European Union Settlement Scheme
The European Union Settlement Scheme is a scheme launched in 2019 by the Home Office to process the registration of EU citizens resident in the United Kingdom prior to its departure from the European Union.
The application process is predominately digital. Applicants are required to use an NFC-enabled device to scan the biometric chip on their relevant identification document, after which they are free to complete the application on any internet-enabled device.
During the early stages of the Scheme's rollout process, there was a £65 fee for applicants above the age of 16 (the fee was halved for younger applicants) at the point of application. This was, however, dropped following pressure from a number of groups and individuals.
To complete an application through the online portal, citizens must have a valid passport or national identity card, and may be asked to provide proof of continuous residence if checks with the Department for Work and Pensions and Her Majesty's Revenue and Customs cannot confirm the duration of stay using the applicant's National Insurance number.
The EU Settlement Scheme applies to all EU, EEA and Swiss citizens resident in the United Kingdom prior to its departure from the European Union, and their family members. Relevant nationals who are not in their own right British nationals, or who do not already have indefinite leave to enter the UK or indefinite leave to remain in the UK, and who wish to remain in the United Kingdom, are required to apply under the Scheme lest they face enforcement action.
All applicants must have started living in the UK by 31 December 2020. 'Settled status' requires five years of continuous residence; this is defined as living in the UK, the Channel Islands or the Isle of Man for five consecutive years, and for at least six months in any 12-month period during those years. Longer absences are permitted for specified reasons, such as one period of up to 12 months for childbirth, illness, study, training or a work posting.
Citizens resident in the UK prior to 31 December 2020 and exercising Treaty rights for a continuous period exceeding five years ('continuous residence') will usually receive 'settled status' – formally Indefinite Leave to Remain (ILR) under Appendix EU to the Immigration Rules. They are able to remain in the UK as long as they wish, subject to conditions, and retain the same rights to employment, welfare, education and public funds as previously; they may also apply for British citizenship.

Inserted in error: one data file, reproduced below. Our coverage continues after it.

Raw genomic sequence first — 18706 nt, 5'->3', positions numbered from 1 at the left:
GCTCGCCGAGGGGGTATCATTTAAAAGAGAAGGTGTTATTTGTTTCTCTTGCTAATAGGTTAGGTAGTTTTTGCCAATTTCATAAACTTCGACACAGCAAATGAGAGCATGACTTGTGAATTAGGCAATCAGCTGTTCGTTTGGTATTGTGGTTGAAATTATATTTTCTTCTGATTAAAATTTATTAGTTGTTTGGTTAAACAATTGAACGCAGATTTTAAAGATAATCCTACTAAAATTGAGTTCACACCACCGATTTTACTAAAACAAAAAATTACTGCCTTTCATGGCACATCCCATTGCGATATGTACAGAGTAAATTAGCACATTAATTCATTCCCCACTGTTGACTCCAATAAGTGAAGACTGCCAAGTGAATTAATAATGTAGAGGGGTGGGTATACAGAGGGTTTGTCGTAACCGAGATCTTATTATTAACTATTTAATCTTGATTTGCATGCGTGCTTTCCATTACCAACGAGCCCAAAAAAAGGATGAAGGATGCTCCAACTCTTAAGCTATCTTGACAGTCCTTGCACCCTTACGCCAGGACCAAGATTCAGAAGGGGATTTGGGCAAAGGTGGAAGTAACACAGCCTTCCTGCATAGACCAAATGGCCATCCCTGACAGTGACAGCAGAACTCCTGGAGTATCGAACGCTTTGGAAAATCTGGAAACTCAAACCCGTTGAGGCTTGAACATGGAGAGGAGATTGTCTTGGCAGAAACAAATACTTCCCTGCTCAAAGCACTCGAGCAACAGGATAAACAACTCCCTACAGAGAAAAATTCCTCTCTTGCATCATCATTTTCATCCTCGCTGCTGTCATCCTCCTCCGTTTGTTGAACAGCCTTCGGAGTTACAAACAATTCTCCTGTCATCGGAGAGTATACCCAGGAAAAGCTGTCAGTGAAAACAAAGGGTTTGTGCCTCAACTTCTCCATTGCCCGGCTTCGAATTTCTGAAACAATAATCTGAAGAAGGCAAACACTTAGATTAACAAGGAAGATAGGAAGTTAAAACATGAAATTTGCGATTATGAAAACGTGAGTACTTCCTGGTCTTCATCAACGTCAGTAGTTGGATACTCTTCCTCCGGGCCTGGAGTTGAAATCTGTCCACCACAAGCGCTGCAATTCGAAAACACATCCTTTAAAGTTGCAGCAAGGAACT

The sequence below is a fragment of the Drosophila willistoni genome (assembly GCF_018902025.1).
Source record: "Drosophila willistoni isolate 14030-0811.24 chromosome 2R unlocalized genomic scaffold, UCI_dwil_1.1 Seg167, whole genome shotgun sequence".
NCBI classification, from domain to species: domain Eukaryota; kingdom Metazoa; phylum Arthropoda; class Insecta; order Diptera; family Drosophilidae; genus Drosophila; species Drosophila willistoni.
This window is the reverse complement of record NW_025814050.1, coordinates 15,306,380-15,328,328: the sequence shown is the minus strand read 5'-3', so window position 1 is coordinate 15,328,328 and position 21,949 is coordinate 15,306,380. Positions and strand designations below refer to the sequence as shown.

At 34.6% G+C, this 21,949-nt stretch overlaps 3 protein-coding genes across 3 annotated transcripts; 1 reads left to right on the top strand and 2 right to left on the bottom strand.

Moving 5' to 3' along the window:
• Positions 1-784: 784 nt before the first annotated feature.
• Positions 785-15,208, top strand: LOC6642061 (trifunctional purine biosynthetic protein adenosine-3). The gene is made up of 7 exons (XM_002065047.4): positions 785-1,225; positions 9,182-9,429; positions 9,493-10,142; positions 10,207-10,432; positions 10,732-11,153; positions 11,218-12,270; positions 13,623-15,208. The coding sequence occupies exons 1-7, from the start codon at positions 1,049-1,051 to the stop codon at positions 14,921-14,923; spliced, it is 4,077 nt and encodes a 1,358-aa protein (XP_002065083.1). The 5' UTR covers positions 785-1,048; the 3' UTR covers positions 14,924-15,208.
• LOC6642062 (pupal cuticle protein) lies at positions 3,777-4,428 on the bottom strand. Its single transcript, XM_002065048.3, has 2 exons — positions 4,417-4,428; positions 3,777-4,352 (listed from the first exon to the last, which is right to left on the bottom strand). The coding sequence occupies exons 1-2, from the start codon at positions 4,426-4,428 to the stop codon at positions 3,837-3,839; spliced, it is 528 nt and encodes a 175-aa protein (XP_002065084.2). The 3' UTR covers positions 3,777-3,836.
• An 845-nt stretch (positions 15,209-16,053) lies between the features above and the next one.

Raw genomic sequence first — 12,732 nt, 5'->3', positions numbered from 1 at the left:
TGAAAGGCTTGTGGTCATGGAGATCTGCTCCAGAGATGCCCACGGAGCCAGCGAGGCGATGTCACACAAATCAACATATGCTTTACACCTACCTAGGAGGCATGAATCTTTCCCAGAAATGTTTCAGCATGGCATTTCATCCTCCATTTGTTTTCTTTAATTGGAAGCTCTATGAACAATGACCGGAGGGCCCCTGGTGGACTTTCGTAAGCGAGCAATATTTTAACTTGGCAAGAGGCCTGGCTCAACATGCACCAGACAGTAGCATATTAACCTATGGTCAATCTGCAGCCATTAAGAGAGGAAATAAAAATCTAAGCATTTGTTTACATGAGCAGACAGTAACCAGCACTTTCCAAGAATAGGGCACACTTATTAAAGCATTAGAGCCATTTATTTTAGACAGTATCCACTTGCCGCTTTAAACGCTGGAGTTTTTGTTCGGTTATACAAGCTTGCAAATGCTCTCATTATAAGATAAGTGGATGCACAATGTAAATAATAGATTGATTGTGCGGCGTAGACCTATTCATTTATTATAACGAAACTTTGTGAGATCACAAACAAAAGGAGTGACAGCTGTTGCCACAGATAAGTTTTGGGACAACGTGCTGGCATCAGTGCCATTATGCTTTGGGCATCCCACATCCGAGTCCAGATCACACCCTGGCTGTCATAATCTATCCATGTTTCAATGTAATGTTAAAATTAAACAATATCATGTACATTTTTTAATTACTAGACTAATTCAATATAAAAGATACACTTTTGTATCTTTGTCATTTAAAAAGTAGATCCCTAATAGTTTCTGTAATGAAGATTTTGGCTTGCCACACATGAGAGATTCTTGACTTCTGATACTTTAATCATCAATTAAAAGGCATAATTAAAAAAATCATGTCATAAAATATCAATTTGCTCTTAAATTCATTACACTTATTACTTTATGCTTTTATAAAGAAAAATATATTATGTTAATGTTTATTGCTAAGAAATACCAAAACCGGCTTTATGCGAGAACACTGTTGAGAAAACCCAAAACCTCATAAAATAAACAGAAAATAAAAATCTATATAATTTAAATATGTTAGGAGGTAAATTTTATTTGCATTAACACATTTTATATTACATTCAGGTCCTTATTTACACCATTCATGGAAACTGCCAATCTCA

Citizens with 'settled status' may spend up to exactly five continuous years outside the United Kingdom without impacting their immigration status, and will lose their 'settled status' if they spend any continuous time of five years and a day or longer outside the UK. Similarly, close family members may join citizens with 'settled status' before 31 December 2020, or 31 of December 2025 for the spouses and civil partners of Swiss citizens; these close family members must register on the Scheme when they become resident.
Children born in the UK to parents, at least one of whom is a citizen with 'settled status' at the time of the child's birth, automatically have British citizenship from birth. Children born in the UK, at least one of whose parents acquire 'settled status' after the child's birth, have an entitlement to acquire citizenship before the child's 18th birthday.
Citizens who started living in the UK on or before 31 December 2020 but do not have five years' continuous residence at the time they apply, are usually granted pre-settled status. They are allowed to stay in the UK for a further five years from the date of grant, and can apply during that time to change their status to 'settled', on completing five years' continuous residence. Pre-settled status is lost if a continuous period of longer than two years is spent outside the UK.
In the period up to 31 May 2020, the Home Office had received 3,612,400 applications under the scheme, with 76,400 in May 2020 alone. Of these, 3,319,000 had been completed, with 57.47% of applicants receiving settled status, 41.20% receiving pre-settled status, and a further 1.32% resulting in another outcome (e.g. 28,900, 0.87%, were withdrawn or received a void outcome, 14,100, 0.42%, were invalid, and 900, 0.03% were refused. As of the end of May 2020, more applications had been received from Polish citizens (697,900) than any other nationality; the least from any EU country had been Luxembourg (1,000) and the least from any country had been Liechtenstein (fewer than 50).
- "Apply to the EU Settlement Scheme (settled and pre-settled status)". gov.uk. UK Government. Retrieved 2 November 2019.
- Walker, Peter (21 January 2019). "May drops £65 fee for EU nationals seeking post-Brexit settled status". The Guardian. Retrieved 2 November 2019.
- "Immigration Rules Appendix EU". gov.uk. UK Government. Retrieved 2 November 2019.
- "EU Settlement Scheme statistics, May 2020". GOV.UK. Retrieved 22 August 2020.